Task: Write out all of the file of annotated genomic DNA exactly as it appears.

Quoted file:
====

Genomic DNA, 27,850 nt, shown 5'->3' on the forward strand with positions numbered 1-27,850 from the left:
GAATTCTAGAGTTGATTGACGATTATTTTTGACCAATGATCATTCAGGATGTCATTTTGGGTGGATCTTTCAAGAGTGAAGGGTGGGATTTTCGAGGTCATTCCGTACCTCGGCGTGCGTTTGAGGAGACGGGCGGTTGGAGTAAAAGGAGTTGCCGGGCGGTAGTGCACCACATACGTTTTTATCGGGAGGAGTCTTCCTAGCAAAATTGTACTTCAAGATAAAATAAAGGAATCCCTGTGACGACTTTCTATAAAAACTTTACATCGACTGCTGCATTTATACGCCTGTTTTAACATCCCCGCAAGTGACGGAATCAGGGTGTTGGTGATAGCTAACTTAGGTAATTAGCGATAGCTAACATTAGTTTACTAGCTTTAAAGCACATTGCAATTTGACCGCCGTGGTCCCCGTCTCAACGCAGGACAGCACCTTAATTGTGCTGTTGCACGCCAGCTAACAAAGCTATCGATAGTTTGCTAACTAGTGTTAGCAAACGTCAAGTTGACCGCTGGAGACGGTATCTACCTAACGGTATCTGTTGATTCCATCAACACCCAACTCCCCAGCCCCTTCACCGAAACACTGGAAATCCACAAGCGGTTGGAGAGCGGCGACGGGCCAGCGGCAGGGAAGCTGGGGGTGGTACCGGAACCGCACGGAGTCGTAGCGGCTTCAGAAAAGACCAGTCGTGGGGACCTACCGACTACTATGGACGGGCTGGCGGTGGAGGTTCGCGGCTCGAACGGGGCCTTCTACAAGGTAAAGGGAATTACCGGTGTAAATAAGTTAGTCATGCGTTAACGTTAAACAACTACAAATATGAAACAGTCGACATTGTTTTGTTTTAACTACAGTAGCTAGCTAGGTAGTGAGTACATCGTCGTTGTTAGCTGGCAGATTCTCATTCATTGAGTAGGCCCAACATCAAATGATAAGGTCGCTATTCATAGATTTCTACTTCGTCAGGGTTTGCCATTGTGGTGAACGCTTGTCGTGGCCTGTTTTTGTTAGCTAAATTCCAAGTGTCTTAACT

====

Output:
Genomic DNA, 27,850 nt, shown 5'->3' on the forward strand with positions numbered 1-27,850 from the left:
GAATTCTAGAGTTGATTGACGATTATTTTTGACCAATGATCATTCAGGATGTCATTTTGGGTGGATCTTTCAAGAGTGAAGGGTGGGATTTTCGAGGTCATTCCGTACCTCGGCGTGCGTTTGAGGAGACGGGCGGTTGGAGTAAAAGGAGTTGCCGGGCGGTAGTGCACCACATACGTTTTTATCGGGAGGAGTCTTCCTAGCAAAATTGTACTTCAAGATAAAATAAAGGAATCCCTGTGACGACTTTCTATAAAAACTTTACATCGACTGCTGCATTTATACGCCTGTTTTAACATCCCCGCAAGTGACGGAATCAGGGTGTTGGTGATAGCTAACTTAGGTAATTAGCGATAGCTAACATTAGTTTACTAGCTTTAAAGCACATTGCAATTTGACCGCCGTGGTCCCCGTCTCAACGCAGGACAGCACCTTAATTGTGCTGTTGCACGCCAGCTAACAAAGCTATCGATAGTTTGCTAACTAGTGTTAGCAAACGTCAAGTTGACCGCTGGAGACGGTATCTACCTAACGGTATCTGTTGATTCCATCAACACCCAACTCCCCAGCCCCTTCACCGAAACACTGGAAATCCACAAGCGGTTGGAGAGCGGCGACGGGCCAGCGGCAGGGAAGCTGGGGGTGGTACCGGAACCGCACGGAGTCGTAGCGGCTTCAGAAAAGACCAGTCGTGGGGACCTACCGACTACTATGGACGGGCTGGCGGTGGAGGTTCGCGGCTCGAACGGGGCCTTCTACAAGGTAAAGGGAATTACCGGTGTAAATAAGTTAGTCATGCGTTAACGTTAAACAACTACAAATATGAAACAGTCGACATTGTTTTGTTTTAACTACAGTAGCTAGCTAGGTAGTGAGTACATCGTCGTTGTTAGCTGGCAGATTCTCATTCATTGAGTAGGCCCAACATCAAATGATAAGGTCGCTATTCATAGATTTCTACTTCGTCAGGGTTTGCCATTGTGGTGAACGCTTGTCGTGGCCTGTTTTTGTTAGCTAAATTCCAAGTGTCTTAACT